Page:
Tēnā koutou te hapori whānui o Te Whare Wānanga o Waitaha. Ngā mihi i te wā whakamaumahara i te hainatanga o te Tiriti o Waitangi. Greetings to the UC community as we commemorate and celebrate the signing of the Treaty of Waitangi.
Last year I went to Waitangi on Waitangi Day, a first for me, and it was great. It was a positive day with formality and laughter, solemnity and smiles, music and moko, waiata and waka, kōrero and kai.
I had an extended conversation in te reo Māori with Meng Foon, the Mayor of Gisborne. A Pākehā and a Chinese New Zealander interacting for the first time in the first language of our country. It seemed right, and exactly what we commemorate and celebrate on February 6 each year.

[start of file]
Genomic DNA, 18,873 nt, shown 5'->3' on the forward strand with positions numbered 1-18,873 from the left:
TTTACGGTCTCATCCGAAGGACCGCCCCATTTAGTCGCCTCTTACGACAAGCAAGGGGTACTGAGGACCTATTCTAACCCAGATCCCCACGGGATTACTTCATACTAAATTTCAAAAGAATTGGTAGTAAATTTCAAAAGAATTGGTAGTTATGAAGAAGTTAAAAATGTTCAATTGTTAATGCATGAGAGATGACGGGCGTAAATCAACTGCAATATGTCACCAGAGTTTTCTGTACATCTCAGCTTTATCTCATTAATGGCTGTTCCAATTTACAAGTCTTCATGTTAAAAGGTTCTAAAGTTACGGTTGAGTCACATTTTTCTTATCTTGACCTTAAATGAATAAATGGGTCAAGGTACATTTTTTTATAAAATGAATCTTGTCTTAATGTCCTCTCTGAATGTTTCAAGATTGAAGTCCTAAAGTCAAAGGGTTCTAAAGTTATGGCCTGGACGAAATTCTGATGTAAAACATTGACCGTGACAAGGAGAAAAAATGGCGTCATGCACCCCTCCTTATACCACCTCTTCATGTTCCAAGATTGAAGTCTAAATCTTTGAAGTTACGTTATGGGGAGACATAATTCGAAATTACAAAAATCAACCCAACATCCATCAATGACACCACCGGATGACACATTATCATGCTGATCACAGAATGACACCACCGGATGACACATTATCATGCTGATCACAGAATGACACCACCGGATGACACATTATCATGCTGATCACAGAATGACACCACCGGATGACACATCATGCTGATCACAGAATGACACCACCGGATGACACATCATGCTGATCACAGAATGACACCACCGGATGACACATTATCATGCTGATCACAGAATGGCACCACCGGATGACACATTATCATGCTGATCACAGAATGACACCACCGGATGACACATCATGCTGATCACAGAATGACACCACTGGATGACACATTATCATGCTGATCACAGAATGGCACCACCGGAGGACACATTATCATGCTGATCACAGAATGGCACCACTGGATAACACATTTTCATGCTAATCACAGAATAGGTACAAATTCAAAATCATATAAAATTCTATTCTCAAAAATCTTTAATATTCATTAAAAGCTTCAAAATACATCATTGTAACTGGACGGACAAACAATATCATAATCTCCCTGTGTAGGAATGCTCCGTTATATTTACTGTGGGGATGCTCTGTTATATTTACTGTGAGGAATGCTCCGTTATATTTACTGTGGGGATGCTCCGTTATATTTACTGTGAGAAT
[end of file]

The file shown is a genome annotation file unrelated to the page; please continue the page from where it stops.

I will go to Waitangi again. If you have yet to go, do it, and on Waitangi Day. While you are up there, take the ferry across from Paihia to Kororāreka, Russell, have a drink at the pub, share food on the shore. Maybe you’ll feel the vibe of “the hellhole of the Pacific”.
If you can’t make it to Waitangi, there is always a selection of local events that you can participate in with whānau and friends. Get out and about and interact with your fellow New Zealanders, tangata whenua and tangata tiriti. [The Marae Map App may help you plan your trip.]
You might want to read something. I am going to dip again into the rich and fascinating detail of Tangata Whenua: An Illustrated History by Atholl Anderson, Judith Binney, Aroha Harris. Every time I do, I learn something new.
Dr Mary Boyce
Director of Māori Teaching and Learning
Kaihautū Ako Māori